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Hard water

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Hard water

UWI researcher points to kidney stones danger in Jamaica’s piped supply

BY KIMONE FRANCIS
Observer staff reporter
francisk@jamaicaobserver.com

Friday, January 25, 2019

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CONTRARY to the widely held view that Jamaica ranks among countries with the highest quality water in the world, doctoral student Darrion Walker yesterday disclosed that the nation’s water has led to the development of kidney stones in some citizens.

Walker made the revelation to the Jamaica Observer yesterday during a sit-down with other researchers at The University of the West Indies, Mona Campus, ahead of Research Days scheduled for February 6 to 8.

Stating that the country’s underground basins are extremely rich in calcium carbonate, the PhD student said that the commodity has one of the highest concentrations of the chemical compound in the world with 320 milligrams per litre.

Calcium carbonate is a dietary supplement used when the amount of calcium taken in the diet is not enough. Calcium is needed by the body for healthy bones, muscles, nervous system, and heart. It is the carbonic salt of calcium (CaCO3).

Walker, whose area of study centres on the evaluation of kidney stones using X-ray fluorescence, said that 97 per cent of the 70 participants in an ongoing research noted that they consumed only potable water through pipes. The study is limited to patients scheduled to undergo surgery.

He made it clear that he was not blaming the National Water Commission (NWC) for the volume of calcium carbonate and sodium in the water it provides to customers. However, he pointed out that the 97 per cent of respondents in his survey “indicated that they drank NWC water as their only source of drinking water”.

Kidney stones form when urine contains more crystal-forming substances — such as calcium, oxalate and uric acid — than the fluid in urine can dilute. At the same time, urine may lack substances that prevent crystals from sticking together, creating an ideal environment for kidney stones to form.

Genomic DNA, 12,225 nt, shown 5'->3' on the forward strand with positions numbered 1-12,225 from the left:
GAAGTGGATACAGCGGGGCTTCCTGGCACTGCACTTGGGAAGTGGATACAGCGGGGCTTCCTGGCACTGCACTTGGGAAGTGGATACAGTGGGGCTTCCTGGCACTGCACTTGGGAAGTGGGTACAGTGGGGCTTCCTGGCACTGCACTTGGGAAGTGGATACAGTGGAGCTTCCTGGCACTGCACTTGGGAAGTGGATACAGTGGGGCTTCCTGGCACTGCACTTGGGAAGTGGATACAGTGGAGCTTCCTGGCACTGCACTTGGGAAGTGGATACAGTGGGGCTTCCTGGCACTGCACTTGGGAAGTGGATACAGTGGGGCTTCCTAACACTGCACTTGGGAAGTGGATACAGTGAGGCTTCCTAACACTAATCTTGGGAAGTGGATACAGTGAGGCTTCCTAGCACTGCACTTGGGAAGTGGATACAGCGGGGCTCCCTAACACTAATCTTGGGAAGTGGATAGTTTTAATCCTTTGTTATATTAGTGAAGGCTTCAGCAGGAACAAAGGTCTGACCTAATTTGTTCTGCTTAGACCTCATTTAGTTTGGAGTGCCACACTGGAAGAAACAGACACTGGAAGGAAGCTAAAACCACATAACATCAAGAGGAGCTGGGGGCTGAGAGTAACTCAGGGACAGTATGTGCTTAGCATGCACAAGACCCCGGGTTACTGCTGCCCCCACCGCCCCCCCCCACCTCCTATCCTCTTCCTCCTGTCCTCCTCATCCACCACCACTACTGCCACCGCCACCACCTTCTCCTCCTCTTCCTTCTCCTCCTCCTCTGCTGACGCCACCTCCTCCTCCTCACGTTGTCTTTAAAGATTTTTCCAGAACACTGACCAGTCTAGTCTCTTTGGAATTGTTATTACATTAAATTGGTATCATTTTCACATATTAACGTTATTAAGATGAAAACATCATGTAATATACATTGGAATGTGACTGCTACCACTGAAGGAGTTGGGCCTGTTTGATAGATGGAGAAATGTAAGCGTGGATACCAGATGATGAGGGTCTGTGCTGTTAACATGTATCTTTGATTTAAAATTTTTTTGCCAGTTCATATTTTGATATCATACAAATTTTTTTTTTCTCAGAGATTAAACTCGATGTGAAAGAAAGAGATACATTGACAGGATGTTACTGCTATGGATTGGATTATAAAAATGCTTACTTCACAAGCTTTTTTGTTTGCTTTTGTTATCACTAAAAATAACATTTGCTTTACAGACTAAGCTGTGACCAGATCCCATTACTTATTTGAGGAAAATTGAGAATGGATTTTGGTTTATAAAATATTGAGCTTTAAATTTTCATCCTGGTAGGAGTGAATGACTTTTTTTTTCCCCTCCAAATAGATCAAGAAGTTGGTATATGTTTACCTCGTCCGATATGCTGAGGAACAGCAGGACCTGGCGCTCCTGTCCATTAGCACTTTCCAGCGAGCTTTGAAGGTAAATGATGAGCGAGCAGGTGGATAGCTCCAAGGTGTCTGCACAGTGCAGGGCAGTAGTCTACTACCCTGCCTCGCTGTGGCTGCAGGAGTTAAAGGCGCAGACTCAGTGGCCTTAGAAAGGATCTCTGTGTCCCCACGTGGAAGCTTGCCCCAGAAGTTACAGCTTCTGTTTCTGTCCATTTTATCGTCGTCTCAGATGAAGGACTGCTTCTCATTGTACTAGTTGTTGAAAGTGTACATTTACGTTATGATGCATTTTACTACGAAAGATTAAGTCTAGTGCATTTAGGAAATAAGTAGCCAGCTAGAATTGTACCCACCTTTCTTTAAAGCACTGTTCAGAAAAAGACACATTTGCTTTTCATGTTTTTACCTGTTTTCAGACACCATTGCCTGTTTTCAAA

Walker stated that while Jamaica’s water is ranked worldwide among the highest quality, in terms of purity and is bacteria-free, it carries an unusual “hardness”. As a result, he recommended that Jamaicans filter or boil water before consuming.

“One of the things we look at with our participants is their work address and their home address because it gives you an idea as to where their water supplies come from. So we try to find out if there is any correlation. The unfortunate thing, however, is that the data would be biased, seeing that our participants mainly come from KPH (Kingston Public Hospital) and UHWI (University Hospital of the West Indies),” said Walker.

“When we interviewed the participants, most did not drink the required amount of water, normally 2.5 litres a day, which would roughly be about eight glasses daily. Those persons who did drink water oftentimes signalled that they drank either NWC water or water from rain and stuff like that. What you find is that Jamaica, in terms of our wells and our basins, has very hard water. This can contribute to the calcium concentration in your diet and it can contribute to increased calcinosis in the kidneys,” he added.

Calcinosis is the formation of calcium deposits in the skin, subcutaneous tissue, muscles, and visceral organs.

In the meantime, Walker noted that 95 per cent of people living with kidney stones are not aware that they are. The other five per cent require medical attention. The prevalence of kidney stones worldwide ranges from between 1.7 per cent to 8.8 per cent.

“With the recent studies on climate change, what we have found was that in areas of increased temperature or high temperature, persons are at a higher risk for kidney stones formation due to dehydration. A study conducted in America showed that those living in the southeast have 50 per cent more prevalence to kidney stones than those who live in America simply because of the heat,” Walker stated.

Research Days 2019 is being held under the theme: ‘UWI Mona: Driving Research for Social and Economic Development’. The UWI says the annual event will feature research directions being taken by faculties and students.

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